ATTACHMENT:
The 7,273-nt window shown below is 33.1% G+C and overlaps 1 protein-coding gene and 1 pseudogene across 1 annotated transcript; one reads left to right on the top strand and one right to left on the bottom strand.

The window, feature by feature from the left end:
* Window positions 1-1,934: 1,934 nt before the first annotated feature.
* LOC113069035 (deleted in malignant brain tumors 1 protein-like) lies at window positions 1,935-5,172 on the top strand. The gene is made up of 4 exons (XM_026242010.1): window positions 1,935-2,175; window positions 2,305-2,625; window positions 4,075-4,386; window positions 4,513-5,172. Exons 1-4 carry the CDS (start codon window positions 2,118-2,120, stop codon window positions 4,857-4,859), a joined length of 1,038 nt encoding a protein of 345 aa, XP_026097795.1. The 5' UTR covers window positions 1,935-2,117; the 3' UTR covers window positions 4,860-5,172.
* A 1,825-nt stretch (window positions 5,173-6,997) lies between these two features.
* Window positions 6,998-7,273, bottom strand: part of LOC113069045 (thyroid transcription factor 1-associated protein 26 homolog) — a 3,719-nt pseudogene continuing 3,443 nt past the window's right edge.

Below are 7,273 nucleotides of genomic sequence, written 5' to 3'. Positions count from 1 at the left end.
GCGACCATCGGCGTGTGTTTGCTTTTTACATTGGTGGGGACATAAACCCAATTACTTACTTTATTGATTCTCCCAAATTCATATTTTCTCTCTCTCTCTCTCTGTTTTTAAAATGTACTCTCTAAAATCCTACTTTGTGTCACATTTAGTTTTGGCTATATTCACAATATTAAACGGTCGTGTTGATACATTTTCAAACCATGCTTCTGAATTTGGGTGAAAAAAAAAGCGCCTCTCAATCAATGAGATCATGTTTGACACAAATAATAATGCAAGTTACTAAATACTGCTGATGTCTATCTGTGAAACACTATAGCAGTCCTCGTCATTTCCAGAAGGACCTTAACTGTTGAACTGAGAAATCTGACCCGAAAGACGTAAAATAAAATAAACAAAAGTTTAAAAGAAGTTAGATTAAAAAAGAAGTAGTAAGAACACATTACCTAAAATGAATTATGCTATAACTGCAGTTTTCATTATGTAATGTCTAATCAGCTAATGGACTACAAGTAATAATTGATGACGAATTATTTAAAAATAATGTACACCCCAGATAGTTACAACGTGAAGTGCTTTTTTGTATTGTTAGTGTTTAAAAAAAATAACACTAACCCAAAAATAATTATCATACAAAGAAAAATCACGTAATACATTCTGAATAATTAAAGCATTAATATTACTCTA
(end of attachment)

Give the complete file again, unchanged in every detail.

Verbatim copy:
The 7,273-nt window shown below is 33.1% G+C and overlaps 1 protein-coding gene and 1 pseudogene across 1 annotated transcript; one reads left to right on the top strand and one right to left on the bottom strand.

The window, feature by feature from the left end:
* Window positions 1-1,934: 1,934 nt before the first annotated feature.
* LOC113069035 (deleted in malignant brain tumors 1 protein-like) lies at window positions 1,935-5,172 on the top strand. The gene is made up of 4 exons (XM_026242010.1): window positions 1,935-2,175; window positions 2,305-2,625; window positions 4,075-4,386; window positions 4,513-5,172. Exons 1-4 carry the CDS (start codon window positions 2,118-2,120, stop codon window positions 4,857-4,859), a joined length of 1,038 nt encoding a protein of 345 aa, XP_026097795.1. The 5' UTR covers window positions 1,935-2,117; the 3' UTR covers window positions 4,860-5,172.
* A 1,825-nt stretch (window positions 5,173-6,997) lies between these two features.
* Window positions 6,998-7,273, bottom strand: part of LOC113069045 (thyroid transcription factor 1-associated protein 26 homolog) — a 3,719-nt pseudogene continuing 3,443 nt past the window's right edge.

Below are 7,273 nucleotides of genomic sequence, written 5' to 3'. Positions count from 1 at the left end.
GCGACCATCGGCGTGTGTTTGCTTTTTACATTGGTGGGGACATAAACCCAATTACTTACTTTATTGATTCTCCCAAATTCATATTTTCTCTCTCTCTCTCTCTGTTTTTAAAATGTACTCTCTAAAATCCTACTTTGTGTCACATTTAGTTTTGGCTATATTCACAATATTAAACGGTCGTGTTGATACATTTTCAAACCATGCTTCTGAATTTGGGTGAAAAAAAAAGCGCCTCTCAATCAATGAGATCATGTTTGACACAAATAATAATGCAAGTTACTAAATACTGCTGATGTCTATCTGTGAAACACTATAGCAGTCCTCGTCATTTCCAGAAGGACCTTAACTGTTGAACTGAGAAATCTGACCCGAAAGACGTAAAATAAAATAAACAAAAGTTTAAAAGAAGTTAGATTAAAAAAGAAGTAGTAAGAACACATTACCTAAAATGAATTATGCTATAACTGCAGTTTTCATTATGTAATGTCTAATCAGCTAATGGACTACAAGTAATAATTGATGACGAATTATTTAAAAATAATGTACACCCCAGATAGTTACAACGTGAAGTGCTTTTTTGTATTGTTAGTGTTTAAAAAAAATAACACTAACCCAAAAATAATTATCATACAAAGAAAAATCACGTAATACATTCTGAATAATTAAAGCATTAATATTACTCTA